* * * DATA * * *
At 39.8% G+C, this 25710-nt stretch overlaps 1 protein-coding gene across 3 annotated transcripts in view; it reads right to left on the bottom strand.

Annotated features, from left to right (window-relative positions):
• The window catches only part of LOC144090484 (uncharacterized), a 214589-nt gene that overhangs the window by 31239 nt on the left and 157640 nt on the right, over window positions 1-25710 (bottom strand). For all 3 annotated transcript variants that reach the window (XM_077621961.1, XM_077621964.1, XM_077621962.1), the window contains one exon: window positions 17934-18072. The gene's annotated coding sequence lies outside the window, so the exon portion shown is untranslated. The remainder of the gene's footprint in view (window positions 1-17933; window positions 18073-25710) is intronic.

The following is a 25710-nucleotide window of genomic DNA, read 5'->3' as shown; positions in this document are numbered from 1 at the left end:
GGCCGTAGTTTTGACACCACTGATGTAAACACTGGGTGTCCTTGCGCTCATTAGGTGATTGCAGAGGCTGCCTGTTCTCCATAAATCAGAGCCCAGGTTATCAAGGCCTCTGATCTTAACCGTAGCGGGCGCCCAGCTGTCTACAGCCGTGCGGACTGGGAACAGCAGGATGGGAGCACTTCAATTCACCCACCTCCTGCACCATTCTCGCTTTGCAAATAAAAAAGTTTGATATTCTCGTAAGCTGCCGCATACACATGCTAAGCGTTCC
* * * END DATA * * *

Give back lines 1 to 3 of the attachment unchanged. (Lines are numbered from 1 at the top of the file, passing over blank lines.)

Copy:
At 39.8% G+C, this 25710-nt stretch overlaps 1 protein-coding gene across 3 annotated transcripts in view; it reads right to left on the bottom strand.

Annotated features, from left to right (window-relative positions):
• The window catches only part of LOC144090484 (uncharacterized), a 214589-nt gene that overhangs the window by 31239 nt on the left and 157640 nt on the right, over window positions 1-25710 (bottom strand). For all 3 annotated transcript variants that reach the window (XM_077621961.1, XM_077621964.1, XM_077621962.1), the window contains one exon: window positions 17934-18072. The gene's annotated coding sequence lies outside the window, so the exon portion shown is untranslated. The remainder of the gene's footprint in view (window positions 1-17933; window positions 18073-25710) is intronic.